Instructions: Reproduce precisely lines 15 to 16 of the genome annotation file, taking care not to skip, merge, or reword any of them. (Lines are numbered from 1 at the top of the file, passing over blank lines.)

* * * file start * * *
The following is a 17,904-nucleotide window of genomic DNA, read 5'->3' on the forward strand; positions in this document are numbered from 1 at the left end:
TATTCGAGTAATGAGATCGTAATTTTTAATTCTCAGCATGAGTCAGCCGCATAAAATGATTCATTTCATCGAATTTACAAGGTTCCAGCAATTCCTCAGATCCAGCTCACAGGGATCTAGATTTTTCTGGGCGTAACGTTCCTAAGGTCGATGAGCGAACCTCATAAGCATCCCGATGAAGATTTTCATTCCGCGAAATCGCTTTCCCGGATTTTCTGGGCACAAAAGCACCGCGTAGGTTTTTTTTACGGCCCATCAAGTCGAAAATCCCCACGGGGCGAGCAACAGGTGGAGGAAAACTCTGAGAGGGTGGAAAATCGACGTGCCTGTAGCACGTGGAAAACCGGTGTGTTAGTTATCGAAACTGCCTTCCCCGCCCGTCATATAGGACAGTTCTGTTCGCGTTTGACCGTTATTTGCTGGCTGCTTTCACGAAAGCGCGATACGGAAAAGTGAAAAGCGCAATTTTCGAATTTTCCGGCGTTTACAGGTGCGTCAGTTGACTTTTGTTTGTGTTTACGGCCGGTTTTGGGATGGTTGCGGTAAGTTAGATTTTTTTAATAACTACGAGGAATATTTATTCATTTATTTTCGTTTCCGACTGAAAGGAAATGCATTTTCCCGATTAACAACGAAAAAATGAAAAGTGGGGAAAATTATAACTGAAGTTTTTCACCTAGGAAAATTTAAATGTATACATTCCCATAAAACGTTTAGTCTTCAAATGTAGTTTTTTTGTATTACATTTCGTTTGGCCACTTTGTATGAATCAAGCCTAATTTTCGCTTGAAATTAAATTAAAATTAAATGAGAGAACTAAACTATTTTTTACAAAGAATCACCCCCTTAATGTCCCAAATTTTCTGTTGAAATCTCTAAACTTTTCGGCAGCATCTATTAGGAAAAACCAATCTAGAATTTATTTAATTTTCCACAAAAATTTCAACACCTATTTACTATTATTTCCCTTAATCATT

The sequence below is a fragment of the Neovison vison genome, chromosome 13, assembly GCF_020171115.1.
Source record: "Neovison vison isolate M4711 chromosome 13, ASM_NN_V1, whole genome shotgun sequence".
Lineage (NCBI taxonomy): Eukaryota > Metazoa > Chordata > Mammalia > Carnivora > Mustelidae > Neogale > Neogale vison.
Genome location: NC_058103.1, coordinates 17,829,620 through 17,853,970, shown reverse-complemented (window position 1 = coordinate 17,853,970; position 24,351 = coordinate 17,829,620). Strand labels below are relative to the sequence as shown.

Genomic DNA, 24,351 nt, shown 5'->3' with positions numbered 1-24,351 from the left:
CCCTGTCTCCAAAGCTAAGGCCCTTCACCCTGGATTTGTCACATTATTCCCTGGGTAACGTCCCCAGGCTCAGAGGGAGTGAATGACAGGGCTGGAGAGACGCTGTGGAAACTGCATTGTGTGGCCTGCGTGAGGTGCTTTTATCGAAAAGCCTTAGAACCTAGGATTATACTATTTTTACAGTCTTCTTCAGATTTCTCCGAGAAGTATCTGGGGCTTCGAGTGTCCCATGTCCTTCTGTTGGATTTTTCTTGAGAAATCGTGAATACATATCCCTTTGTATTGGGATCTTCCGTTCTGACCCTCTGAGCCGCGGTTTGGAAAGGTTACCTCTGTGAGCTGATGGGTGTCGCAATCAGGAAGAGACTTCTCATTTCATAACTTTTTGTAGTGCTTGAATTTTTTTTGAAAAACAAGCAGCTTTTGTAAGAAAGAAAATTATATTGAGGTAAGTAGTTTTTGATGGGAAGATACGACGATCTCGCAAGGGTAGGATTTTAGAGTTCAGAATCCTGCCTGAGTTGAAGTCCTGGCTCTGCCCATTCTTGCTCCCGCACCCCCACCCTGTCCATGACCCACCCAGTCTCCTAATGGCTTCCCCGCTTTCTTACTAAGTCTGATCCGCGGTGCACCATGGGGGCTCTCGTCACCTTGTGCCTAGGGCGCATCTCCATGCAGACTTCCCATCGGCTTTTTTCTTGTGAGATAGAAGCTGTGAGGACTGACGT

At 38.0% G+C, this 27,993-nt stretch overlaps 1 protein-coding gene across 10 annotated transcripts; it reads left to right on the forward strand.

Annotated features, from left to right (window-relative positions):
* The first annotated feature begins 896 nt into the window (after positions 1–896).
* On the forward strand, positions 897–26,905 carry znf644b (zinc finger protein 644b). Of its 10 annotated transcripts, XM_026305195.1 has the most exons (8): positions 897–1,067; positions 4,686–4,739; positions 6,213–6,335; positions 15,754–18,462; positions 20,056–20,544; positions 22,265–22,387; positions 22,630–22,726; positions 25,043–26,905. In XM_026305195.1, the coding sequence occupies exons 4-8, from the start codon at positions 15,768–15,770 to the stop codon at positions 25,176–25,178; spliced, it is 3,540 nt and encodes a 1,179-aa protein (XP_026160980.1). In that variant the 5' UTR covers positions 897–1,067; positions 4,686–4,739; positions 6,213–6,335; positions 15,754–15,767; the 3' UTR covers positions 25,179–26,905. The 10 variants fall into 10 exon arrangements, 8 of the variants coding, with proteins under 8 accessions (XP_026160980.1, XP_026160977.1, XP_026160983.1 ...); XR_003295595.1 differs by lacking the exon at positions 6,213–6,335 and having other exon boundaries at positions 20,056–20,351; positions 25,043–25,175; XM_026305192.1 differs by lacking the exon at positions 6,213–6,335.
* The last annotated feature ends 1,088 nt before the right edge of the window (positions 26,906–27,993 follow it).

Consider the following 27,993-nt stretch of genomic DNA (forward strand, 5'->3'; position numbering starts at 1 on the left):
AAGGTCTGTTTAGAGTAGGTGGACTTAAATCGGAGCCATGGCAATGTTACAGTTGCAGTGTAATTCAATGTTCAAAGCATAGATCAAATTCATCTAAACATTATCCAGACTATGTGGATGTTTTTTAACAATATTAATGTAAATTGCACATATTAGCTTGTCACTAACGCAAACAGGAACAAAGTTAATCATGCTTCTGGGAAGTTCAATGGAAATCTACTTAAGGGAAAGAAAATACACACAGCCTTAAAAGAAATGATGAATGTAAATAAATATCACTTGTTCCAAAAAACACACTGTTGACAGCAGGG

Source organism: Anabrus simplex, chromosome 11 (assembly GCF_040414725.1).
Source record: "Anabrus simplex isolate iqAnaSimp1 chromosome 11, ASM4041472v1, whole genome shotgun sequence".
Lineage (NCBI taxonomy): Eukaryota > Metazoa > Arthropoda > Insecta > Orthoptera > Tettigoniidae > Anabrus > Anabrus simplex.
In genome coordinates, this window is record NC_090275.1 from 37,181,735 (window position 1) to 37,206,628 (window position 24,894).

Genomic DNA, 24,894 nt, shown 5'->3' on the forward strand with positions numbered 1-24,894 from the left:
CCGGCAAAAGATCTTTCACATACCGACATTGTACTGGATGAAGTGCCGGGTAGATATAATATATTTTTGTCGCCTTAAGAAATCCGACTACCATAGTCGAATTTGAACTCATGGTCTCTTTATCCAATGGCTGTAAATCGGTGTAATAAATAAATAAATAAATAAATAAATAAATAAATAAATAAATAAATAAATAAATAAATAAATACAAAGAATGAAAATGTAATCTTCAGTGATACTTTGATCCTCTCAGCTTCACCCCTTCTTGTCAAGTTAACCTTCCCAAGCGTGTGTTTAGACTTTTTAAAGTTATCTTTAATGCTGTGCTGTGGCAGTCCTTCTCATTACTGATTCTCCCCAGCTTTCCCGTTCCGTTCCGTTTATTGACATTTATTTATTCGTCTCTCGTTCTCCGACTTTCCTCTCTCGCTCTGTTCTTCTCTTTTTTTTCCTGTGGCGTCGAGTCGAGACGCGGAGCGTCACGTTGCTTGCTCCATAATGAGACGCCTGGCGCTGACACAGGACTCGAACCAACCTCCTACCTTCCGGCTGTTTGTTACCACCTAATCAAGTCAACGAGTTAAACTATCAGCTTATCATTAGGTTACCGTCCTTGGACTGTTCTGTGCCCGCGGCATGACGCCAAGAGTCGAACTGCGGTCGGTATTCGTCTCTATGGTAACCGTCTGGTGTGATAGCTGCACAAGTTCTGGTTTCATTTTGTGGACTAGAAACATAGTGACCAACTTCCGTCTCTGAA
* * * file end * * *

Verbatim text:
AAGGTCTGTTTAGAGTAGGTGGACTTAAATCGGAGCCATGGCAATGTTACAGTTGCAGTGTAATTCAATGTTCAAAGCATAGATCAAATTCATCTAAACATTATCCAGACTATGTGGATGTTTTTTAACAATATTAATGTAAATTGCACATATTAGCTTGTCACTAACGCAAACAGGAACAAAGTTAATCATGCTTCTGGGAAGTTCAATGGAAATCTACTTAAGGGAAAGAAAATACACACAGCCTTAAAAGAAATGATGAATGTAAATAAATATCACTTGTTCCAAAAAACACACTGTTGACAGCAGGG

Source organism: Anabrus simplex, chromosome 11 (assembly GCF_040414725.1).